According to creative leaders, Agile is growing in popularity among creative teams.
As I mentioned in Part 1 – How Agile is Your Workflow?, I have been reaching out to my network of Creative Directors, Operations Directors, Project Manager, Writers, and Art Directors to gain insights into how creative teams have been changing their workflow processes to keep up with the fast pace and ever-changing demands of the “new” creative landscape.
In my conversations with my fellow creative leaders, one trend that has consistently emerged is Agile methodology in the Creative Workflow environment. This trend of implementing Agile workflows and processes is widespread, even in organizations without large IT teams leading the charge. The digital environment and its sense of urgency has created a demand for a faster way to manage timelines, approvals, and adaptability. For many in-house creative teams, the solution seems to be incorporating Agile in some way, shape, or form into the workflow mix.
Simultaneously in these conversations, my colleagues made it clear that Agile does not work for every type of project, and forcing Creatives to work like Developers is counterproductive.
The most important thing, whether a team is using Agile, Waterfall, or a combination of both, is tracking and documenting the process for future reporting so that teams can learn what works and what doesn’t for different types of projects and tasks. This learning allows creative teams to adapt, evolve, and become more efficient over time.
After surveying over 40 creative leaders, here are 4 key findings:
1. 50% of creative team use a mixture of agile and waterfall workflows. Teams that use primarily Agile tend to be more focused on digital content, while teams that use exclusively Waterfall produce a lot of print materials. Teams that do a mix of both print and digital work, or that are within larger organizations, tend to use a mixture of Agile and Waterfall, depending on the specific project.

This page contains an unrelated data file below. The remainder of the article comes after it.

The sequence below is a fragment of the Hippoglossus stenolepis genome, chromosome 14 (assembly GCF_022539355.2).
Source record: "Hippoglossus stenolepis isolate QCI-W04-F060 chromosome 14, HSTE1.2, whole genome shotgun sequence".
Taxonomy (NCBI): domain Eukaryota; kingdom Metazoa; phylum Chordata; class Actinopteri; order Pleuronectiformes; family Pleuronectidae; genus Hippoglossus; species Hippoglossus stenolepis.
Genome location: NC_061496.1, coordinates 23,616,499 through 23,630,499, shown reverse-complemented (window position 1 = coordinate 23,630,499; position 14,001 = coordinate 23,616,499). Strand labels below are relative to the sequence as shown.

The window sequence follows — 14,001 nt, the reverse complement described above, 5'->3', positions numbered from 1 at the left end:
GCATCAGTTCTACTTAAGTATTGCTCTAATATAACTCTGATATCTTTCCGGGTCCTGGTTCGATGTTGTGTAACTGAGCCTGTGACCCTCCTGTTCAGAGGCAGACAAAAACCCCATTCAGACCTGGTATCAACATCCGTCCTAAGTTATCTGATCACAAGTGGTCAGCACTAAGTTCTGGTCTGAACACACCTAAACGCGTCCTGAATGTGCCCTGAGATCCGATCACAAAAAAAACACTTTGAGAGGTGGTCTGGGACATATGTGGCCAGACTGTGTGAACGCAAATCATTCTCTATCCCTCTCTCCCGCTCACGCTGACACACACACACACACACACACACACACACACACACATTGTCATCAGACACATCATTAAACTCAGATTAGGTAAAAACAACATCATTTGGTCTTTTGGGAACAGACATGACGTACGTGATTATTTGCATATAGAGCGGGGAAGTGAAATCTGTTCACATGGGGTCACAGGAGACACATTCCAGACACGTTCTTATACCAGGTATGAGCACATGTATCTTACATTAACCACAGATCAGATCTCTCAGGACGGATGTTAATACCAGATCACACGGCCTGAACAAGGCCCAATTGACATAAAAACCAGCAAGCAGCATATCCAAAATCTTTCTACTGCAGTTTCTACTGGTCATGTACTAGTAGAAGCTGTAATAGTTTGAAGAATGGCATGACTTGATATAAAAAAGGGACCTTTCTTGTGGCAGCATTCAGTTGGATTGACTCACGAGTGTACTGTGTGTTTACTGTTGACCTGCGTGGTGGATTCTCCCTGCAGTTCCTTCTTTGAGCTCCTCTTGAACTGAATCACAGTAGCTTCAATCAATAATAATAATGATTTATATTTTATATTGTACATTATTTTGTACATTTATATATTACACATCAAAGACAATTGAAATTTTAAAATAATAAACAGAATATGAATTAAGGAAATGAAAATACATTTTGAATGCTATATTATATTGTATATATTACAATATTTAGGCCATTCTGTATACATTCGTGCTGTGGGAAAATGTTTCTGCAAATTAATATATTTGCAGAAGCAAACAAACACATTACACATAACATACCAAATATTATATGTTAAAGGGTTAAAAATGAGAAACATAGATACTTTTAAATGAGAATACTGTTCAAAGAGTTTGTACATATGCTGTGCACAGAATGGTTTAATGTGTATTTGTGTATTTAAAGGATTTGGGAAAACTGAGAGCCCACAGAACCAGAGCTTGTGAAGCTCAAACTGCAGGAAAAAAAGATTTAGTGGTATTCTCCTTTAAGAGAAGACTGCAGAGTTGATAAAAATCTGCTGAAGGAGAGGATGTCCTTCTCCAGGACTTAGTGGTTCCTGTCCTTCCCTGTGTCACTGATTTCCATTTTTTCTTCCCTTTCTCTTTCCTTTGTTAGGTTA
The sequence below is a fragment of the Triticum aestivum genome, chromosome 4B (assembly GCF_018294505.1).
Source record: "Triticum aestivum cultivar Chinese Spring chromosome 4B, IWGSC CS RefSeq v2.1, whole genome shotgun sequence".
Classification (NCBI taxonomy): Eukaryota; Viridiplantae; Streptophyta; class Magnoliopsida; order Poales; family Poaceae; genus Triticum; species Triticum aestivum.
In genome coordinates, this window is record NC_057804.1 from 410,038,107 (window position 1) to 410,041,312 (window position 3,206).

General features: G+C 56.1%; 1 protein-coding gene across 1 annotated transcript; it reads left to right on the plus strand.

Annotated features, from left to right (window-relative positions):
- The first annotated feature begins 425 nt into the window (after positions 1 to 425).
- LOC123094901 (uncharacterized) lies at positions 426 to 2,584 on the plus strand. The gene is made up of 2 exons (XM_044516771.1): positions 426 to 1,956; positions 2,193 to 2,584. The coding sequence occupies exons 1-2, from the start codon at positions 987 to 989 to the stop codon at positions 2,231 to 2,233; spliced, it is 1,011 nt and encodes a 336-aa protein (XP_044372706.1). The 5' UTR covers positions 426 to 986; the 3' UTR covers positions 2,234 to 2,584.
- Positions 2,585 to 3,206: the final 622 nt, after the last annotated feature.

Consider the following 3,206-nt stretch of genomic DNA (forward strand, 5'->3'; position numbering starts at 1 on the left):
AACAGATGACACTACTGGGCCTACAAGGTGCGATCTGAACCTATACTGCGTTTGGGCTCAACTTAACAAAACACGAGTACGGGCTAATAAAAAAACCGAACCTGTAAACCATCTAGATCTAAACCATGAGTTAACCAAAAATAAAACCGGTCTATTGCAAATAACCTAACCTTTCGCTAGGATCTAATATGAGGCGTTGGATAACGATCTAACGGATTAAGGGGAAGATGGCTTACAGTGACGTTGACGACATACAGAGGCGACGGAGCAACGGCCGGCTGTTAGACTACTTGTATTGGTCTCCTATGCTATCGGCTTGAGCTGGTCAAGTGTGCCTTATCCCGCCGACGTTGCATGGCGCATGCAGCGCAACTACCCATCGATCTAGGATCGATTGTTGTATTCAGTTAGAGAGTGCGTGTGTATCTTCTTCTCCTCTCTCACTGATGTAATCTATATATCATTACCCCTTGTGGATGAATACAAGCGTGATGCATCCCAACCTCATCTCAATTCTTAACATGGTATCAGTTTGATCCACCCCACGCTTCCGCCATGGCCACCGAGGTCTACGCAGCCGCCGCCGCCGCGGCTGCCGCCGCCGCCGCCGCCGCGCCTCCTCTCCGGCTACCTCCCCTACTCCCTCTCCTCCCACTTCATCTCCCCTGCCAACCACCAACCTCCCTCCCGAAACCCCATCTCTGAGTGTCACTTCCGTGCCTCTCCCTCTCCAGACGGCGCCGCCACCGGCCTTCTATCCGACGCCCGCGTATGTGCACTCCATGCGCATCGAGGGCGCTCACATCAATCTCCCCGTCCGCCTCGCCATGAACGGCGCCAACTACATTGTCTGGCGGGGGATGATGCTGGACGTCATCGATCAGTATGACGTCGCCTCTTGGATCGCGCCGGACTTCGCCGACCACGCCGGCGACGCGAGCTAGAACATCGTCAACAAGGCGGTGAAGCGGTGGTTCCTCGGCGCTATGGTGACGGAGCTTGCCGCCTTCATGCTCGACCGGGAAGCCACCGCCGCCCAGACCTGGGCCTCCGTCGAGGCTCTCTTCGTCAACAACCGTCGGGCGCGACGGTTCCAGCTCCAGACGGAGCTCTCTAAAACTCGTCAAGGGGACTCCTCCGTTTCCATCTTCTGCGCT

2. Of teams that use Agile workflows, half think it’s great, while the other half just pretends to go along. The good news is that no respondents think that an Agile workflow stifles creativity. On the other hand, however, half of the teams that say they are Agile aren’t really Agile. Rather, they tend to just nod their heads during stand up meetings, but otherwise don’t change their processes at all when they get back to their desks.
3. Most teams either use more than one software to help manage their agile process, or they use none at all. This highlights and interesting point: that having an Agile workflow doesn’t necessarily correlate to buying a certain software, and that it is more important for creative teams to start with process to understand their needs before buying software. Most teams will find that workflow software will help them run an Agile process more smoothly, and that consolidating all their work into one software gives them the most streamlined results.
4. Creative teams aren’t in charge of managing their own Agile process. Respondents were split 50/50 between marketing and IT being in charge of managing their Agile process, with 0% reporting that the creative team managed their own process. Likely, this is because many in-house creative teams roll up under marketing in the org chart, and additionally, in many organizations the IT team is in charge of getting the entire company consolidated on one single platform. This lack of creative ownership of the creative workflow is a serious oversight. Marketing teams have different needs in their workflow than the creative team, and the IT team is more interested in finding a “one size fits all” solution for budget and efficiency reasons. This could explain why many creative teams in this survey report a lack of enthusiasm for their Agile process.
As a Creative Director and former Director of Operations, I use a mix of Waterfall and Agile, depending on the specific project. However, regardless of what method I’m using, I prefer to keep all jobs and projects in one software solution, which should contain a client portal, an online review portal, a chat function, and the ability to keep all files and assets managed within the system. I also want the ability to report on key metrics such as project timeline and number of reviews to approval. I don’t mind using an Agile method, but I don’t like having to do it manually or having to use three or four different systems to make it work. Creative work and its partnership with Marketing and IT/Dev is complicated enough. I prefer to keep the process by which it functions as streamlined as possible.
I hope you have found this as interesting and enlightening as I have. Give me your thoughts and let’s keep an open dialogue as we keep our eyes on how creative teams progress through this evolving trend.
About the author: Debbie Kennedy is former Head of Advertising Operations with CarMax, and is currently Product Marketing Manager for Capital One, and CEO of Write for You, a Digital Content and Creative Workflow Consulting Firm based in Richmond, Virginia. She’s been a power user and advocate of inMotionNow since 2014.